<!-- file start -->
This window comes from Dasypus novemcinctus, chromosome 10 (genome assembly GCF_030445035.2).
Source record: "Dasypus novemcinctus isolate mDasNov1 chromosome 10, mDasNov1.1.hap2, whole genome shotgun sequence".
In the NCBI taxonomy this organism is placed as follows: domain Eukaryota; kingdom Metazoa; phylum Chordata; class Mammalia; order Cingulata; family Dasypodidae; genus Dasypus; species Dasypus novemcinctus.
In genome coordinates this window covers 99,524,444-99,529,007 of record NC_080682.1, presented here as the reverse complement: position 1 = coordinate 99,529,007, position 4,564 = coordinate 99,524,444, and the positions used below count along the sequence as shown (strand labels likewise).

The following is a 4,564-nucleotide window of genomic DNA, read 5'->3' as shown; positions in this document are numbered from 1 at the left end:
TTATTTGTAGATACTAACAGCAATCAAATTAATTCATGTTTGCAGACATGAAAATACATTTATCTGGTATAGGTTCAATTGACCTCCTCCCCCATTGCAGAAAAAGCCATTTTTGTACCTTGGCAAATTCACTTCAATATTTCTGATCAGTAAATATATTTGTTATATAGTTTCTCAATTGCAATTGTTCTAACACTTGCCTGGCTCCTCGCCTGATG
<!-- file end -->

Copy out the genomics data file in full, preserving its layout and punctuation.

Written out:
This window comes from Dasypus novemcinctus, chromosome 10 (genome assembly GCF_030445035.2).
Source record: "Dasypus novemcinctus isolate mDasNov1 chromosome 10, mDasNov1.1.hap2, whole genome shotgun sequence".
In the NCBI taxonomy this organism is placed as follows: domain Eukaryota; kingdom Metazoa; phylum Chordata; class Mammalia; order Cingulata; family Dasypodidae; genus Dasypus; species Dasypus novemcinctus.
In genome coordinates this window covers 99,524,444-99,529,007 of record NC_080682.1, presented here as the reverse complement: position 1 = coordinate 99,529,007, position 4,564 = coordinate 99,524,444, and the positions used below count along the sequence as shown (strand labels likewise).

The following is a 4,564-nucleotide window of genomic DNA, read 5'->3' as shown; positions in this document are numbered from 1 at the left end:
TTATTTGTAGATACTAACAGCAATCAAATTAATTCATGTTTGCAGACATGAAAATACATTTATCTGGTATAGGTTCAATTGACCTCCTCCCCCATTGCAGAAAAAGCCATTTTTGTACCTTGGCAAATTCACTTCAATATTTCTGATCAGTAAATATATTTGTTATATAGTTTCTCAATTGCAATTGTTCTAACACTTGCCTGGCTCCTCGCCTGATG